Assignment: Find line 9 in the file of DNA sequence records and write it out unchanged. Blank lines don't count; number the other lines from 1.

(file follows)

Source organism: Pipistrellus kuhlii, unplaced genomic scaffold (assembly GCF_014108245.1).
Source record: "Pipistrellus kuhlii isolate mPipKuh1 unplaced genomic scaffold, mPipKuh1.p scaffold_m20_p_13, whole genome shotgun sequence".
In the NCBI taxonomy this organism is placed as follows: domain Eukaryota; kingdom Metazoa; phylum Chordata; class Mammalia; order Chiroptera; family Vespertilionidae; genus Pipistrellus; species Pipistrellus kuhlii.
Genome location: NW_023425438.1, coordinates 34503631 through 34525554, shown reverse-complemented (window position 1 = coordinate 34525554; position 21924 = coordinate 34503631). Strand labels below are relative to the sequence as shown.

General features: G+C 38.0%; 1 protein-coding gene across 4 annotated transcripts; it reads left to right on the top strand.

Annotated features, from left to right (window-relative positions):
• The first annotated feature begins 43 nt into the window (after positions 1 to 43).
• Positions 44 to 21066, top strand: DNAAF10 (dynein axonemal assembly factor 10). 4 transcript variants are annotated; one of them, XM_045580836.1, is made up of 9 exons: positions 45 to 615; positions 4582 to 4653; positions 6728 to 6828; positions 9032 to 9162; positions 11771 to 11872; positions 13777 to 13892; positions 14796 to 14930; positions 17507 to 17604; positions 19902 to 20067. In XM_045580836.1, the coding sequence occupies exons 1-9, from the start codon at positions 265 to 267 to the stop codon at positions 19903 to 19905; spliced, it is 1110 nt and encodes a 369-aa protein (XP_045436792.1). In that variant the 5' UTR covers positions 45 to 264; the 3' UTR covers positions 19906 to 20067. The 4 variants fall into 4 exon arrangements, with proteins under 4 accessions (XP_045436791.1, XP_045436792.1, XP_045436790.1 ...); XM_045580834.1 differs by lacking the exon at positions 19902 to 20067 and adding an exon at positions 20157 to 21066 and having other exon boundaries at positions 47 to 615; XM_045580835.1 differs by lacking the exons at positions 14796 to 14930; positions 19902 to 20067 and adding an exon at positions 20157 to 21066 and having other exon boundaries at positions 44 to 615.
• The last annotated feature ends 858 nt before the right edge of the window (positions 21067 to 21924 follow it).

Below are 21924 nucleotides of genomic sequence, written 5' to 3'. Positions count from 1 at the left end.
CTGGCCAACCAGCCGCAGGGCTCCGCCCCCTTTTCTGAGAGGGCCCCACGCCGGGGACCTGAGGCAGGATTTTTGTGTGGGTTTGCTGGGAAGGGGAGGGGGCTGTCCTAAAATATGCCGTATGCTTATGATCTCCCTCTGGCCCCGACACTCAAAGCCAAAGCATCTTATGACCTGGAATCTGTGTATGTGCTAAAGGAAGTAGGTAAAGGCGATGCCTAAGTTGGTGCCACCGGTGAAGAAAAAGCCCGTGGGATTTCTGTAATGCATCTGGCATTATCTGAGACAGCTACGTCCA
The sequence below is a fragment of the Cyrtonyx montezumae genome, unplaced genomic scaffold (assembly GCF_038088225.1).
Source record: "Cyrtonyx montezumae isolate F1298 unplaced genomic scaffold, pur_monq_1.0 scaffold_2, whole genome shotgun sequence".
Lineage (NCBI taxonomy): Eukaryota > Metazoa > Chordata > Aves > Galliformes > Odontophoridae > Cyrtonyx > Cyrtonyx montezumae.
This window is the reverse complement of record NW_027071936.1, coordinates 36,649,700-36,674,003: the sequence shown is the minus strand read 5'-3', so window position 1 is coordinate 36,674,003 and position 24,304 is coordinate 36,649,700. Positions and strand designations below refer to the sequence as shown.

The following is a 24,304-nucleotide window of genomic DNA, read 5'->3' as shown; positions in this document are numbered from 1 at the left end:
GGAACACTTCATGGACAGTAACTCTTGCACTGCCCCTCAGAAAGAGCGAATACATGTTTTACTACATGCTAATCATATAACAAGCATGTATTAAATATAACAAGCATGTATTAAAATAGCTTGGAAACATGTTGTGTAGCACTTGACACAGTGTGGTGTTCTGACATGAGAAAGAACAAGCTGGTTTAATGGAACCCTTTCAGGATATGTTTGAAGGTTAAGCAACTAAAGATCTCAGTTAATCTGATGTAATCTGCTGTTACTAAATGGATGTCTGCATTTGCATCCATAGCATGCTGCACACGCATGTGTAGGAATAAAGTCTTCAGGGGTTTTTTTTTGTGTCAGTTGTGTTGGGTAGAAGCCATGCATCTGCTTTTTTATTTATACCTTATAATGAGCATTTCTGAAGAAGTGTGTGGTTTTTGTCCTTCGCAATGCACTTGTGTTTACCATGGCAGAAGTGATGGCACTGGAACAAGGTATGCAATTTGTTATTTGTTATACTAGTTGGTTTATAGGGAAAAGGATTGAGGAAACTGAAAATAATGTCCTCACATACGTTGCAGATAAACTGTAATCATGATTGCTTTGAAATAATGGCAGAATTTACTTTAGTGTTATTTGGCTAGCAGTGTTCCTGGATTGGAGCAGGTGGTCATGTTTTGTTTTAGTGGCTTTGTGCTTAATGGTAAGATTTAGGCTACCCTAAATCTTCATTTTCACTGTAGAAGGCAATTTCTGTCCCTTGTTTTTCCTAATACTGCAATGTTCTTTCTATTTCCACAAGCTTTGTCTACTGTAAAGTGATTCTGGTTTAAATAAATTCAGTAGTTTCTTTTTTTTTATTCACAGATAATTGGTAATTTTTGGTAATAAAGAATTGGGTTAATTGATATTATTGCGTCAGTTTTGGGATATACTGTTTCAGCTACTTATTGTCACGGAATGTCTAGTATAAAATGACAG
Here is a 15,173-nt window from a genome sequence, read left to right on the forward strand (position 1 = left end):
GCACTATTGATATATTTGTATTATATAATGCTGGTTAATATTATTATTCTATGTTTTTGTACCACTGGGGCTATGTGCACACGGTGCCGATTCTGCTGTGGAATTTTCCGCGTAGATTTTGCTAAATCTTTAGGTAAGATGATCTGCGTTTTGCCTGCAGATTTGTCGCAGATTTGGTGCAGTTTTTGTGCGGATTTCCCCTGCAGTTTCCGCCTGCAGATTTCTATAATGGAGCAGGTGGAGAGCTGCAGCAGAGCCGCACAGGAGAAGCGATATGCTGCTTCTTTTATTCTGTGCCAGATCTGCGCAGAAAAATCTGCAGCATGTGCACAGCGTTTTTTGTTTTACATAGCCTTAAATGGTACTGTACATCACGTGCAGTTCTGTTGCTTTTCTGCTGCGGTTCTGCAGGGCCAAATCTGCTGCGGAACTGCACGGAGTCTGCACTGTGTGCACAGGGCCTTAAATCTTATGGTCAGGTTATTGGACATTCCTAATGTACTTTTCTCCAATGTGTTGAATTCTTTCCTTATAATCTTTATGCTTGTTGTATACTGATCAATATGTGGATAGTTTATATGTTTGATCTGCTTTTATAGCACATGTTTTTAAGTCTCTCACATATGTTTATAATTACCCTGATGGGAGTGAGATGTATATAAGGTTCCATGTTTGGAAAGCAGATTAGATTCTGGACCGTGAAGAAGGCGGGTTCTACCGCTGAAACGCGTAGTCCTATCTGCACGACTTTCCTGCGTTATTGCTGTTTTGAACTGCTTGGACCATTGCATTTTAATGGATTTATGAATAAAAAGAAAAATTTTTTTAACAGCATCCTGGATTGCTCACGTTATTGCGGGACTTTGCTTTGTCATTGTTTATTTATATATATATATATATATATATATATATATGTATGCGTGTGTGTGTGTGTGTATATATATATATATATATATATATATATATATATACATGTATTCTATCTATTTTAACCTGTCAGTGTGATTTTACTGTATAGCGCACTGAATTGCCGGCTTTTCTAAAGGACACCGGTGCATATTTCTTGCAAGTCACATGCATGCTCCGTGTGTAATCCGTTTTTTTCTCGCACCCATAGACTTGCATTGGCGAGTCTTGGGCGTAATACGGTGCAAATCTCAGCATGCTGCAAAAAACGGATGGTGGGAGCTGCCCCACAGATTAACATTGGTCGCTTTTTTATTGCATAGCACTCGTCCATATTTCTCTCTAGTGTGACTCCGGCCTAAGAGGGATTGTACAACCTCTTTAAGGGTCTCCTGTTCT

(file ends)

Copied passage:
• The last annotated feature ends 858 nt before the right edge of the window (positions 21067 to 21924 follow it).